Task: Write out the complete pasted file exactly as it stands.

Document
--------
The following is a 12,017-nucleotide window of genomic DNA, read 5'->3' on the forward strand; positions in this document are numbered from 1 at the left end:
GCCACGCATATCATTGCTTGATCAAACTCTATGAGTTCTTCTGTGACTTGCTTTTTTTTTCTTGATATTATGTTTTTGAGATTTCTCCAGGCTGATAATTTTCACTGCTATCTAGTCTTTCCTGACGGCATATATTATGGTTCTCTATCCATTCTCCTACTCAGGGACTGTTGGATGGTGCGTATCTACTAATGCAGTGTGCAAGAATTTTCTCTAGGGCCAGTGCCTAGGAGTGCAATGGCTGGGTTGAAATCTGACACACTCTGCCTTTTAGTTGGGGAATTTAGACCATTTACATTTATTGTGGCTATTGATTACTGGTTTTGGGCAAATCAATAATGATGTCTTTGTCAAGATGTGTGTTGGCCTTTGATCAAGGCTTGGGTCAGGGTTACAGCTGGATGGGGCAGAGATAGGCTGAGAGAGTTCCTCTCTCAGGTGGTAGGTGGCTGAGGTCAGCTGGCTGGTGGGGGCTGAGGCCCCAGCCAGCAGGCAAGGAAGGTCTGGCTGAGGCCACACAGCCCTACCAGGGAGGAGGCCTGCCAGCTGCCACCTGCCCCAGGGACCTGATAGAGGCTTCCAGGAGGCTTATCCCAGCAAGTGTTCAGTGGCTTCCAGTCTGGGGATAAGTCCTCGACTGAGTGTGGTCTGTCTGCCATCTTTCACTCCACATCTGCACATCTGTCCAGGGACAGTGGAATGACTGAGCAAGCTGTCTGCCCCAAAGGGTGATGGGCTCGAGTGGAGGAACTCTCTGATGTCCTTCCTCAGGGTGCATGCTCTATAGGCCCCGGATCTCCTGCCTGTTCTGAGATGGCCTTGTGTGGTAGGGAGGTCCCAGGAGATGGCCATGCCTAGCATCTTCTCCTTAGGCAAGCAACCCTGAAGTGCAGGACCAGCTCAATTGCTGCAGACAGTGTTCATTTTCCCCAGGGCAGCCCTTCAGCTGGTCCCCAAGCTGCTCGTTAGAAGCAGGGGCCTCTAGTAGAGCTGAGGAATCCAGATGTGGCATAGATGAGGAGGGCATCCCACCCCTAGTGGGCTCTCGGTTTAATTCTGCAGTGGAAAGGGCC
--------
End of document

The following is a 12,017-nucleotide window of genomic DNA, read 5'->3' on the forward strand; positions in this document are numbered from 1 at the left end:
GCCACGCATATCATTGCTTGATCAAACTCTATGAGTTCTTCTGTGACTTGCTTTTTTTTTCTTGATATTATGTTTTTGAGATTTCTCCAGGCTGATAATTTTCACTGCTATCTAGTCTTTCCTGACGGCATATATTATGGTTCTCTATCCATTCTCCTACTCAGGGACTGTTGGATGGTGCGTATCTACTAATGCAGTGTGCAAGAATTTTCTCTAGGGCCAGTGCCTAGGAGTGCAATGGCTGGGTTGAAATCTGACACACTCTGCCTTTTAGTTGGGGAATTTAGACCATTTACATTTATTGTGGCTATTGATTACTGGTTTTGGGCAAATCAATAATGATGTCTTTGTCAAGATGTGTGTTGGCCTTTGATCAAGGCTTGGGTCAGGGTTACAGCTGGATGGGGCAGAGATAGGCTGAGAGAGTTCCTCTCTCAGGTGGTAGGTGGCTGAGGTCAGCTGGCTGGTGGGGGCTGAGGCCCCAGCCAGCAGGCAAGGAAGGTCTGGCTGAGGCCACACAGCCCTACCAGGGAGGAGGCCTGCCAGCTGCCACCTGCCCCAGGGACCTGATAGAGGCTTCCAGGAGGCTTATCCCAGCAAGTGTTCAGTGGCTTCCAGTCTGGGGATAAGTCCTCGACTGAGTGTGGTCTGTCTGCCATCTTTCACTCCACATCTGCACATCTGTCCAGGGACAGTGGAATGACTGAGCAAGCTGTCTGCCCCAAAGGGTGATGGGCTCGAGTGGAGGAACTCTCTGATGTCCTTCCTCAGGGTGCATGCTCTATAGGCCCCGGATCTCCTGCCTGTTCTGAGATGGCCTTGTGTGGTAGGGAGGTCCCAGGAGATGGCCATGCCTAGCATCTTCTCCTTAGGCAAGCAACCCTGAAGTGCAGGACCAGCTCAATTGCTGCAGACAGTGTTCATTTTCCCCAGGGCAGCCCTTCAGCTGGTCCCCAAGCTGCTCGTTAGAAGCAGGGGCCTCTAGTAGAGCTGAGGAATCCAGATGTGGCATAGATGAGGAGGGCATCCCACCCCTAGTGGGCTCTCGGTTTAATTCTGCAGTGGAAAGGGCC